easter wings


George Herbert, Easter Wings/ The Temple (1633)

More about historical visual poetry:  How do we define Visual Poetry (and letter-inspired art) by Phillip John Usher

“Our understanding of visual poetry means that words and letters become plastic; they are (perhaps) also signifiers, but they are first and foremost objects: they “are” before they “mean,” suggesting they take on a life of their own. And yet words and letters never totally escape their linguistic sounds and meanings-hence the games our mind plays when we view visual poetry, caught-as it is-between different ways of viewing. It’s a bifurcated road: should I read, or should I see? How do letters and words get in the way? How do they confuse (in the strongest sense) the image?”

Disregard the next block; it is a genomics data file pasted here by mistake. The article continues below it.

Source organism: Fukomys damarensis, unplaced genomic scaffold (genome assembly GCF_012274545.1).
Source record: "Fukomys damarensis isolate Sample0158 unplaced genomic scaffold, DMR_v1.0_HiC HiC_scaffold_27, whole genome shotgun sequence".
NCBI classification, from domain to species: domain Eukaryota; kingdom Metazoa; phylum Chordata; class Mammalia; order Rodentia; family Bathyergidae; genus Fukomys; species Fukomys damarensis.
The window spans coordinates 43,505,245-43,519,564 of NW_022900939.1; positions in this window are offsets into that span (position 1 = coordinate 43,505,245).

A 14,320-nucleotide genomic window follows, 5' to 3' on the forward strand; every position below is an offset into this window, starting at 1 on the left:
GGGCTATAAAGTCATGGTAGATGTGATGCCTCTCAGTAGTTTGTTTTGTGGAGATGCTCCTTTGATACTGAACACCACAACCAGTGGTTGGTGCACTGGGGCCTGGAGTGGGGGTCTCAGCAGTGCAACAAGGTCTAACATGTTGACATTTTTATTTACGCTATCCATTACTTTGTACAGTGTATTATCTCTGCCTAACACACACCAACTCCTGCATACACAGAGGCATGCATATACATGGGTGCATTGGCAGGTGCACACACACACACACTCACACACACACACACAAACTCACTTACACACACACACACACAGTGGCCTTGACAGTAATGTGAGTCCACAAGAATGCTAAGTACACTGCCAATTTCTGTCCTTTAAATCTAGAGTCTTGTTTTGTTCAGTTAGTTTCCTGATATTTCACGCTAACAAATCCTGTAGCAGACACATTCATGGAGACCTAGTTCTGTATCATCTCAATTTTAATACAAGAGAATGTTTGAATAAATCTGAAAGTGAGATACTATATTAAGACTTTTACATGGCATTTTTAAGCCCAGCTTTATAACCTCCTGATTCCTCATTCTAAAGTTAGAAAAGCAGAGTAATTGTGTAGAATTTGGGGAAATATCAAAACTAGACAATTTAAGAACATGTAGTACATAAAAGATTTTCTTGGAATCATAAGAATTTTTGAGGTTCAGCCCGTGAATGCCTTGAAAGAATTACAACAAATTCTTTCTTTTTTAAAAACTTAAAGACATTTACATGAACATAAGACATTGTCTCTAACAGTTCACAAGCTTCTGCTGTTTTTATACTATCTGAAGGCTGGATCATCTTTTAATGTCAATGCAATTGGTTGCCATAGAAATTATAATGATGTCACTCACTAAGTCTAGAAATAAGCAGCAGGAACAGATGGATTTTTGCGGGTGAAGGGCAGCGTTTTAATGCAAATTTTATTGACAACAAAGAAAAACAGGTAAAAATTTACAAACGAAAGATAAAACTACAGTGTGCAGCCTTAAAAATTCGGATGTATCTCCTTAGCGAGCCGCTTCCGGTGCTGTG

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One Response to “easter wings”

  1. avantexte Says:

    Sadly, the link to what sounds a very interesting file does not work. I also think it’s a good example of why we can’t really call Easter Wings a visual poem, since it is first and foremost words, not objects. One overcomes the object in this piece almost immediately.

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